Set in Depression-era, small-town Alabama, this novel opens with a baby being tossed into a well. Don't let the gruesome beginning stop you from savoring this compelling, beautifully written book; the beginning really does have an important purpose. This poignant, slice-of-life tale is really about poverty, racial tensions, labor conditions, and the ties of family. Gin Phillips has an excellent ear for dialect and an absolutely tactile feel for setting. Recommended By Dianah H., Powells.com
Synopses & Reviews
In 1931 Carbon Hill, Alabama, a small coal-mining town, nine-year-old Tess Moore watches a woman shove the cover off the family well and toss in a baby without a word. For the Moore family, centered on helping anyone in need during the Great Depression, the apparent murder forces them to face the darker side of their community and understand the motivations of their family and their friends. Most townspeople have no money for a newspaper and backbreaking work keeps them busy from dawn until well after dusk. For parents, it is a time when a better life for your children one that involves clean fingernails and a desk likely means sacrificing health, time, and every penny that can be saved. For a miner, the thought that you might not make it home from work is as much a part of the morning as a cup of coffee. But next to those daily thoughts of death and hard work are the lingering pleasures of sweet tea, feather beds, and lightning bugs yet to be caught.
"A tight-knit miner's family struggles against poverty and racism in Phillips's evocative first novel, set in Depression-era Alabama. Throughout, she moves skillfully between the points of view of miner father Albert, hard-working mother Leta, young daughter Tess and teenage daughter Virgie, and small son Jack. They see men who are frequently incapacitated or killed by accidents in the local mines; neighbors live off what they can grow on their patch of land; and blacks like Albert's fellow miner and friend Jonah are segregated in another part of Carbon Hill and often hauled off to jail arbitrarily. When Tess witnesses a woman throwing a baby into their well, no one believes her until the dead child is found, and few are shocked. Tess, hounded by nightmares, and Virgie, on the cusp of womanhood and resistant to the thought of an early marriage to the local boys who court her, begin making inquiries of their own, visiting wives who've recently had babies and learning way more than they imagined. With a wisp of suspense, Phillips fully enters the lives of her honorable characters and brings them vibrantly to the page." Publishers Weekly (Copyright Reed Business Information, Inc.)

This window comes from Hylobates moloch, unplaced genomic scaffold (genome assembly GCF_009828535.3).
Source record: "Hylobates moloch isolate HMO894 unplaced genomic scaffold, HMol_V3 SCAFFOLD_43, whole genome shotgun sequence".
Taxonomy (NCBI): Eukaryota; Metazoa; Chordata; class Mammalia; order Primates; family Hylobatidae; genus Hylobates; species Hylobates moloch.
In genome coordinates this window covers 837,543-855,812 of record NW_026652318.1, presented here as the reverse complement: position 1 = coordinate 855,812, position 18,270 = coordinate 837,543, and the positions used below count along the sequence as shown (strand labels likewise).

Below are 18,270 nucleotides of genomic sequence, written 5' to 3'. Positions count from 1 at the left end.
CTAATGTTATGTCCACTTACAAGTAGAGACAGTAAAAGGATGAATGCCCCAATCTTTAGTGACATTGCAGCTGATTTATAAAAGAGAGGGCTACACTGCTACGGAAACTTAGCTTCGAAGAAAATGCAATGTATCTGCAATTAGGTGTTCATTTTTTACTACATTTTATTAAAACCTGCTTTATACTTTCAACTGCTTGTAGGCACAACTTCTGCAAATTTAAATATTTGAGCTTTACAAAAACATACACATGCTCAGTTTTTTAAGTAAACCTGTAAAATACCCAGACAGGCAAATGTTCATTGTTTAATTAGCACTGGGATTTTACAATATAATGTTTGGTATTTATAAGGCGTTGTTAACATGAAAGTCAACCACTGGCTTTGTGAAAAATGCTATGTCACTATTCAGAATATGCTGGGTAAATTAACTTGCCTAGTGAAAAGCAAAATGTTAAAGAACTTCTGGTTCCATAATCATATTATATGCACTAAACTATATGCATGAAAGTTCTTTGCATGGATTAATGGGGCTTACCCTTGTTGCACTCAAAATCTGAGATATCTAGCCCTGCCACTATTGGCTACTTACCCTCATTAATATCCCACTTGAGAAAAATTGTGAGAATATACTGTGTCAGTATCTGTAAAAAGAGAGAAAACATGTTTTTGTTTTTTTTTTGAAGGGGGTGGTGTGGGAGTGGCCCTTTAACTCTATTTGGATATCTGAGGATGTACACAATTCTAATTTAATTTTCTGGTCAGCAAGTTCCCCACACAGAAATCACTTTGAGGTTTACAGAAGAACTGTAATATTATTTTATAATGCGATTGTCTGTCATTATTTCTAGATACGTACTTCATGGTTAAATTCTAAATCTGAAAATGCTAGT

"When you close the book, you'll miss these characters. But The Well and the Mine doesn't just give you characters who'll stay with you it gives you a whole world." Fannie Flagg, author of Fried Green Tomatoes at the Whistle Stop Cafe and Daisy Fay and the Miracle Man
"If you've been waiting for a new voice to rise from the South, here it is. Gin Phillips is the real thing. Her novel, The Well and the Mine, is a stunning triumph: haunting, lyrical, a portrait of the southern family, a story of the human predicament." Vicki Covington, author of Gathering Home and The Last Hotel for Women
"The Well and the Mine weaves the multiple voices of a Depression-era family into a tale that's both tragic and affirming. Gin Phillips evokes the coal-mining country of rural Alabama its poverty, racial tensions, and labor loyalties with startling vividness. Like a Gee's Bend quilter, Phillips stitches tradition, color, and necessity into every sentence of this superb first novel." Peter Donahue, author of Madison House,winner of the Langum Prize for Historical Fiction
About the Author
Gin Phillips is a freelance writer whose features have appeared in American Profile, American Spirit, Platinum, and Woman's World. She lives in Birmingham, Alabama. The Well and the Mine is her first novel.